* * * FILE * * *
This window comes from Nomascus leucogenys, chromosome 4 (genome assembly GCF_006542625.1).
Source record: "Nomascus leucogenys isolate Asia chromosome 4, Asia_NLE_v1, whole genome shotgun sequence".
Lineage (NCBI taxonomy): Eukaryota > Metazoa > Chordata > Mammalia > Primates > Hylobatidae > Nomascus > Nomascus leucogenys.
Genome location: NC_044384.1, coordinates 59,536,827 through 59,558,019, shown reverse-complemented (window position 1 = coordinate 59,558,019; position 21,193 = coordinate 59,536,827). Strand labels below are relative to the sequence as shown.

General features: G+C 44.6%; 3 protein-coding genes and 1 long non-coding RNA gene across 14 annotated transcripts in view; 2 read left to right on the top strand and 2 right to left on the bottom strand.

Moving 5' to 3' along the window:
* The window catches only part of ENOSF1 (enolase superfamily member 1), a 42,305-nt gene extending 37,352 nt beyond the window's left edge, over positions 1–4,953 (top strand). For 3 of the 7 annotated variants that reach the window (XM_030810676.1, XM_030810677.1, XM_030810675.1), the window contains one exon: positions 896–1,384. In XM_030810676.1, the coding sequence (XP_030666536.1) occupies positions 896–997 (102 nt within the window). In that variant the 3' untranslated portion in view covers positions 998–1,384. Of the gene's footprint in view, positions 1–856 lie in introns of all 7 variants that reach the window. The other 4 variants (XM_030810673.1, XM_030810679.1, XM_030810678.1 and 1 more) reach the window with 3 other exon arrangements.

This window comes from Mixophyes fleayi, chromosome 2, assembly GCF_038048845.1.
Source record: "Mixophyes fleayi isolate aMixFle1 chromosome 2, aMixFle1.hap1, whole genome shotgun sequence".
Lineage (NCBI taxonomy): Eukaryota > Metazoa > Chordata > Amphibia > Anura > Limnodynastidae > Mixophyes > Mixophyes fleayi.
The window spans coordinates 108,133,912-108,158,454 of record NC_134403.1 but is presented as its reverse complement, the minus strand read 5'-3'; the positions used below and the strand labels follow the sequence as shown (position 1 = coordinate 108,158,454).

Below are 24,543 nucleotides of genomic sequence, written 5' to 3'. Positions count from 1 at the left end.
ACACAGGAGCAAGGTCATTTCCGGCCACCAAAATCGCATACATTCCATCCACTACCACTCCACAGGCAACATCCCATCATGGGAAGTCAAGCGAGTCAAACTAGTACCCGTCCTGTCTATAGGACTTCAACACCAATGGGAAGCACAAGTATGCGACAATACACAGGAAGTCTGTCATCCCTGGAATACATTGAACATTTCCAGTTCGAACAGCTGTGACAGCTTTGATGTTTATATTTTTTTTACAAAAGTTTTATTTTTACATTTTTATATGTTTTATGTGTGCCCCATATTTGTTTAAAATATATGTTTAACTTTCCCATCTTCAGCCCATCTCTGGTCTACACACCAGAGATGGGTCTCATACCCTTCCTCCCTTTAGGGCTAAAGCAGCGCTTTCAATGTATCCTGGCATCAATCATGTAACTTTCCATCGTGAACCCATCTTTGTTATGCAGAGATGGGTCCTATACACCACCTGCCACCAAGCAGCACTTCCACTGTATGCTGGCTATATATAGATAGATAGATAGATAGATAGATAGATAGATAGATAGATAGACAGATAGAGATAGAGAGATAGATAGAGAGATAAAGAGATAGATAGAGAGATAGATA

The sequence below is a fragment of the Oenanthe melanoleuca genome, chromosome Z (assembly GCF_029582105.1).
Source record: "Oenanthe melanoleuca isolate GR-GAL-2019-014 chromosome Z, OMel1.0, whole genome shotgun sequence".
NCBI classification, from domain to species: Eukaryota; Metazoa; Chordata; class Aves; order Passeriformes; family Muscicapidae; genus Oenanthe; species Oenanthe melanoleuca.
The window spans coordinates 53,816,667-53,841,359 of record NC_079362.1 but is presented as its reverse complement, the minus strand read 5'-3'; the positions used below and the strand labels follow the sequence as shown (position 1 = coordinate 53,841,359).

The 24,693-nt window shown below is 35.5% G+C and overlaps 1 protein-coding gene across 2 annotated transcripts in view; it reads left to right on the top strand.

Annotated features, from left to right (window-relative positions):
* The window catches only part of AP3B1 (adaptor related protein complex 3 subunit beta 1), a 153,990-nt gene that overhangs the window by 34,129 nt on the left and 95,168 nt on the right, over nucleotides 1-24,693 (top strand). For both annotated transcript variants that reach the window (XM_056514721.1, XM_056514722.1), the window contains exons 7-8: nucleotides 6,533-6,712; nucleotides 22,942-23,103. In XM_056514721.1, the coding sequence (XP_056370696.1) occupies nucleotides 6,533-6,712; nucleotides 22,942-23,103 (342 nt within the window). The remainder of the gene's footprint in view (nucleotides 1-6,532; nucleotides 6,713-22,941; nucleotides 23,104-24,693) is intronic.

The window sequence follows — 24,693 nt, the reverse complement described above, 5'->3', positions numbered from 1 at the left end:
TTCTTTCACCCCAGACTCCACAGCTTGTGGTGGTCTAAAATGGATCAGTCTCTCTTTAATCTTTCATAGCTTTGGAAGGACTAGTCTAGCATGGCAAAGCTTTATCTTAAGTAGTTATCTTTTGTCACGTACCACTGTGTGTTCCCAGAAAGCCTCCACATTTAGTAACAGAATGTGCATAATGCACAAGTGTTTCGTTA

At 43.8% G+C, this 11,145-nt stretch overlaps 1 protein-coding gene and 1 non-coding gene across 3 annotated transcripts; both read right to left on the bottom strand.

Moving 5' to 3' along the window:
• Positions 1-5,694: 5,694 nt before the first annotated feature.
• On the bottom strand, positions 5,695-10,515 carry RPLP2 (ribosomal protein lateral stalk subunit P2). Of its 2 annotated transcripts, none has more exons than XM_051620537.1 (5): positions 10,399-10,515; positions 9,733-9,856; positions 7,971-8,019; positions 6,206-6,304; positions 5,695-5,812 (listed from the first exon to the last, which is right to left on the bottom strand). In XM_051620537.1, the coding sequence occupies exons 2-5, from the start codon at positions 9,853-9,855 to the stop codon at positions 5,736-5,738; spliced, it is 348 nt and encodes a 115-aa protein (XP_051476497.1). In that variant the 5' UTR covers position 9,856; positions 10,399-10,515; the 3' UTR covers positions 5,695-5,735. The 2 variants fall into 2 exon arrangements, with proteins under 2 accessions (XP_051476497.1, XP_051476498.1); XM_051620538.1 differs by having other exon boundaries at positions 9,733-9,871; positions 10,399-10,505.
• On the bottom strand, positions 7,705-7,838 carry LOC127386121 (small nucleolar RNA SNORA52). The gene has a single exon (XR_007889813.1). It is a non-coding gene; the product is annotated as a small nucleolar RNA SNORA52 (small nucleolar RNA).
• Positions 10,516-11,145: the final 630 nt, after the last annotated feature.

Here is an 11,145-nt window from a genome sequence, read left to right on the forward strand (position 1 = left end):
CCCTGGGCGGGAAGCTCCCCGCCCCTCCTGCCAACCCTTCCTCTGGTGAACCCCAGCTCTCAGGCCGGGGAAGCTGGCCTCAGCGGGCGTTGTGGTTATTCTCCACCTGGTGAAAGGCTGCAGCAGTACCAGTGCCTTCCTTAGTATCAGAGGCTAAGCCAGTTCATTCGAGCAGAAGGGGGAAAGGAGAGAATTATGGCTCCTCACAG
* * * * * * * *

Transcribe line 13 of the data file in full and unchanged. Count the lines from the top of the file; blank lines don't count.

ACACAGGAGCAAGGTCATTTCCGGCCACCAAAATCGCATACATTCCATCCACTACCACTCCACAGGCAACATCCCATCATGGGAAGTCAAGCGAGTCAAACTAGTACCCGTCCTGTCTATAGGACTTCAACACCAATGGGAAGCACAAGTATGCGACAATACACAGGAAGTCTGTCATCCCTGGAATACATTGAACATTTCCAGTTCGAACAGCTGTGACAGCTTTGATGTTTATATTTTTTTTACAAAAGTTTTATTTTTACATTTTTATATGTTTTATGTGTGCCCCATATTTGTTTAAAATATATGTTTAACTTTCCCATCTTCAGCCCATCTCTGGTCTACACACCAGAGATGGGTCTCATACCCTTCCTCCCTTTAGGGCTAAAGCAGCGCTTTCAATGTATCCTGGCATCAATCATGTAACTTTCCATCGTGAACCCATCTTTGTTATGCAGAGATGGGTCCTATACACCACCTGCCACCAAGCAGCACTTCCACTGTATGCTGGCTATATATAGATAGATAGATAGATAGATAGATAGATAGATAGATAGATAGACAGATAGAGATAGAGAGATAGATAGAGAGATAAAGAGATAGATAGAGAGATAGATA